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by Thomas Oatley

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If you hadn't noticed, Paul Krugman has taken to advocating a "get tough with China" policy to promote a currency realignment. In his blog, he defends his belief that a stronger renminbi will reduce China's trade imbalance. One argument he advances is that relative price shifts brought about via real exchange rate appreciation will be sufficient to induce the US to import less from China. He argues against excessive export pessimism on the grounds (in part) that " it’s really important not to get caught up in the fallacy of misplaced concreteness. If you can’t think offhand of ways U.S. production might replace imports, that’s probably because you just don’t know enough."

In the interest of knowing more, therefore, I present the pie chart above. It depicts the importance of each major category of American imports from China in 2009. The data come from the USITC. Twenty-two percent of US imports from China were in textile, apparel, leather. Another big chunk -- more than 10 percent -- was in miscellaneous manufactured goods such as toys (half of this category in value) and sporting goods. All of these goods are labor intensive in production and are not coming back to the US as a result of a 20 percent currency realignment.
Another 36 percent of US imports from China are computer and electronic products. It is tempting to think of these as high tech production that can migrate back home. It makes more sense to think of these as labor-intensive assembly operations. Yes, my iphone was manufactured in China. The components from which it was produced, however, were not. In fact, in the most sophisticated elements in this category -- microprocessors -- the US exports more to China than it imports from China. So, most of this manufacturing activity is not coming back to the United States either.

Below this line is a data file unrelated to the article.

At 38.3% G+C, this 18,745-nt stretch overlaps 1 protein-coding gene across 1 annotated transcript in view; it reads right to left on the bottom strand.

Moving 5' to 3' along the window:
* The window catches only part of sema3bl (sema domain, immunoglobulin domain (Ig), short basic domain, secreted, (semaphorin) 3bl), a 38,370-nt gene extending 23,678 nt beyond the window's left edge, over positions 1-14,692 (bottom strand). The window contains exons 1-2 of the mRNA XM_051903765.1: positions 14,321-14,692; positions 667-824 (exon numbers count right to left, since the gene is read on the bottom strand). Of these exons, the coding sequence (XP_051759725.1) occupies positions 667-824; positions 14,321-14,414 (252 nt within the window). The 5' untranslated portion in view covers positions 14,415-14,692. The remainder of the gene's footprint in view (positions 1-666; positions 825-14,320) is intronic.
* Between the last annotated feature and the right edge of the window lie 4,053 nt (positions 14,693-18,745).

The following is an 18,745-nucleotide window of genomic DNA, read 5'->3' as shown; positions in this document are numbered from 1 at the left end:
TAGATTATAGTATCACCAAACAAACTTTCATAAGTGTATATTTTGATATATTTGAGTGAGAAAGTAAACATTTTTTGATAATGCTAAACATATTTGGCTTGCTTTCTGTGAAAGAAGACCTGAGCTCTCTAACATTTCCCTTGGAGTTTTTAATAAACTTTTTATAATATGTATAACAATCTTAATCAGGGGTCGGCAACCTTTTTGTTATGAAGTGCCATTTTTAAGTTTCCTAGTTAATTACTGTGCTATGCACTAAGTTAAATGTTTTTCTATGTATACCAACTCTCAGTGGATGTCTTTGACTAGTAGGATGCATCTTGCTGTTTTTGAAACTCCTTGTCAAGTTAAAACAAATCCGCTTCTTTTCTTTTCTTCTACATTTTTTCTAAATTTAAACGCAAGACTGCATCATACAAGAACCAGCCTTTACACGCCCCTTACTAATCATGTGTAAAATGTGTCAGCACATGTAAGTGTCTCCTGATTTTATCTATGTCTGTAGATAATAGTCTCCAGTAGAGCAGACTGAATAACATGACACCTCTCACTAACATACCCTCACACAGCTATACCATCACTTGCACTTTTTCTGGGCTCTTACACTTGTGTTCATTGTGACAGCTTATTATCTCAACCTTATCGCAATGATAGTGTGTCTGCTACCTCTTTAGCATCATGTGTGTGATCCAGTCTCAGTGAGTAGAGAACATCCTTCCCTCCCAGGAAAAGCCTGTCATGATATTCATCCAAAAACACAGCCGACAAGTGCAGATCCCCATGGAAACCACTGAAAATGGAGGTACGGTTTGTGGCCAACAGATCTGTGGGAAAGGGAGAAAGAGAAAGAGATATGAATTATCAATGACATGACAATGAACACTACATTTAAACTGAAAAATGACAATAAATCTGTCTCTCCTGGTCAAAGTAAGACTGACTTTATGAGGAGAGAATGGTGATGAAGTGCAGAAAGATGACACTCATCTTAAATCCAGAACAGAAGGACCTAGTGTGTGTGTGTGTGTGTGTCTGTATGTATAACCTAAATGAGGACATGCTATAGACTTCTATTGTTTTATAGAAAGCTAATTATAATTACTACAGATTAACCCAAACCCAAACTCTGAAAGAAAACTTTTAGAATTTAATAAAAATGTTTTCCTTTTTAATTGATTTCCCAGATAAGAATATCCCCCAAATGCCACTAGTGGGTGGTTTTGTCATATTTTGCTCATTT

Thus, two-thirds of the products the US currently imports from China are quite clearly products that American businesses will not produce at home unless the dollar falls by substantially more than 20 percent against the renminbi. The remaining third do not seem to be fundamentally different, with a few noticeable exceptions that constitute a small share of total imports.
Consequently, with all due respect to Professor Krugman, I struggle to see how a stronger renminbi can cause American consumers to substitute home for Chinese versions of these products. For this reason, I am an export pessimist.
Here is a nice comprehensive and comprehensible table of US imports from China by product category.
Meanwhile, Emmanuel-across-the-pond drools over the latest congressional hysteria about the renminbi. As the FT reports,

More than 100 members of the US Congress on Monday called on the Obama administration to label China a currency manipulator, in a move that highlighted the pressure on Washington to take a more confrontational stance towards Beijing.

In a letter to Timothy Geithner, Treasury secretary, and Gary Locke, commerce secretary, the 130 Congressmen demanded the administration designate China a manipulator when it issues its regular report on currency manipulation next month. They called for countervailing duties to be imposed on Chinese imports.

I, myself, am astonished to learn that the leaders of this movement represent states with major manufacturing industries. I would point out that "helping the American manufacturer" is costly for American consumers, most of whom do not work in manufacturing industries (and this is not because of China's currency policy). If the Democrats truly wish to represent middle-class interests, they shouldn't be so intent on reducing real wages.

Disclosure: No positions

Source: Why I Am an Export Pessimist